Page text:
Prairie Messenger Header

Readings and Meanings

By Gerald Schmitz


Gerald Schmitz


In Easter springtime of renewal, a prairie meditation


Trevor Herriot, Towards a Prairie Atonement
(University of Regina Press, 2016, 125 pages)

Following on Saskatchewan historian Bill Waiser’s A World We Have Lost (a monumental work of retrieval and regret reviewed in the PM March 15), this slim volume by Saskatchewan author and naturalist Trevor Herriot is a call to enter into a new relationship with the prairie environment and with the peoples left behind by the gods of profit-driven development.

Herriot devotes special attention to the situation of the Métis, the mixed-blood descendants of indigenous tribes and Europeans who arrived with the fur trade. These people of the prairie still struggle to overcome a history of rights ignored, lands dispossessed and resistance suppressed. Dedicated “to those who take up the work of reconciliation,” Towards a Prairie Atonement aims to “inspire a second look at what we all have lost and could yet restore.”

Herriot observes that only 3.5 per cent of native prairie grassland has any protection in a “scattered archipelago of native prairie islands surrounded by a sea of cash crops.” And the risks to this remnant increased with the 2012 decision of the Harper government that ended the community pastures program which was a model of sustainability and conservation, and that removed “federal protection from these vulnerable landscapes.” In response a “Public Pastures-Public Interest” movement has mobilized to defend the grasslands.

Herriot sees in the narrative of agro-industrial “progress” an exploitive colonial system that has left wounded lands and peoples in need of healing. As he puts it: “The work of decolonizing, or atonement, begins with the act of recognizing and honouring what was and is native but has been evicted from the land — native plants and animals but the original peoples, cultures, and languages too.”

Herriot goes into considerable detail on the role of the Métis as an emerging prairie nation badly treated by a colonial historical narrative marked by prejudice and imposition. The Métis were regarded as obstacles to progress. Their caring for the land was replaced by a “fraudulent land scrip system.” The travails of the Métis are exemplified in the case of the former Ste. Madeleine Mission and community grassland in Manitoba, which Herriot visits and explores in depth. Métis families had lived there for many decades in harmony with the native prairie. But the Ste. Madeleine settlement was razed in the 1930s as part of the Prairie Farm Rehabilitation Administration program. The Métis lost the connection to that land although they were not the problem the PFRA was set up to solve.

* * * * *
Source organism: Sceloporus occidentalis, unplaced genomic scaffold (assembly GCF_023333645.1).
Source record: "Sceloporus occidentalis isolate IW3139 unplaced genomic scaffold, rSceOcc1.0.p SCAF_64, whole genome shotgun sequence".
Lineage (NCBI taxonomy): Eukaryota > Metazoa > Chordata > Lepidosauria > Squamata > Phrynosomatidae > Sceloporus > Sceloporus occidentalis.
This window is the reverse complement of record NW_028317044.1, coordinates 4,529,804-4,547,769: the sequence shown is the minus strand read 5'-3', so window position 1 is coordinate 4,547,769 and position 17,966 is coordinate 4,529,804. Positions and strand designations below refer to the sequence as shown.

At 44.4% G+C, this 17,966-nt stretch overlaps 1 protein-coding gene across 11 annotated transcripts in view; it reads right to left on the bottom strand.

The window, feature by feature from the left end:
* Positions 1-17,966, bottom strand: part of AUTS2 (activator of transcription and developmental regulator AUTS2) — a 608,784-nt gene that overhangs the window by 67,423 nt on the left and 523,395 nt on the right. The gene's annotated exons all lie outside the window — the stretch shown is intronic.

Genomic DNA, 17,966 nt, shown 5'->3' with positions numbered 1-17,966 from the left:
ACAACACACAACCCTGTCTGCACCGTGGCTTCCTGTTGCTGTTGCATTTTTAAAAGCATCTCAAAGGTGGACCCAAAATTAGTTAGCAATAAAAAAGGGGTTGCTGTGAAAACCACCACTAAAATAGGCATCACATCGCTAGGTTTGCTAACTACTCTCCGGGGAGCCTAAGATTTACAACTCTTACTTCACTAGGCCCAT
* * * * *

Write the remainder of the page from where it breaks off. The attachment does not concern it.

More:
In recounting this Herriot gives full voice to Métis friends and companions, notably Norman Fleury, a remarkable Métis elder and storyteller originally from St. Lazare who teaches Michif in the University of Saskatchewan’s College of Education. Fleury sees his people as consummate survivors through “every advance of colonization and settlement on the prairie.” In an afterword he writes: “We are the best of both worlds — Indigenous and European — unified into one people.” His vision isn’t just a lament for what’s been lost; it looks to the future. Indicative of that confidence is the “Michif to Go” smartphone app he has developed.

The Métis way of sharing the gifts of the prairie as a commonwealth arises “out of a cultural and spiritual obligation to the creation that provided everything.” Herriot sees in that a path toward restoring our sense of responsibility for the shared well-being of the earth. It’s a welcome seed of hope in this prairie spring.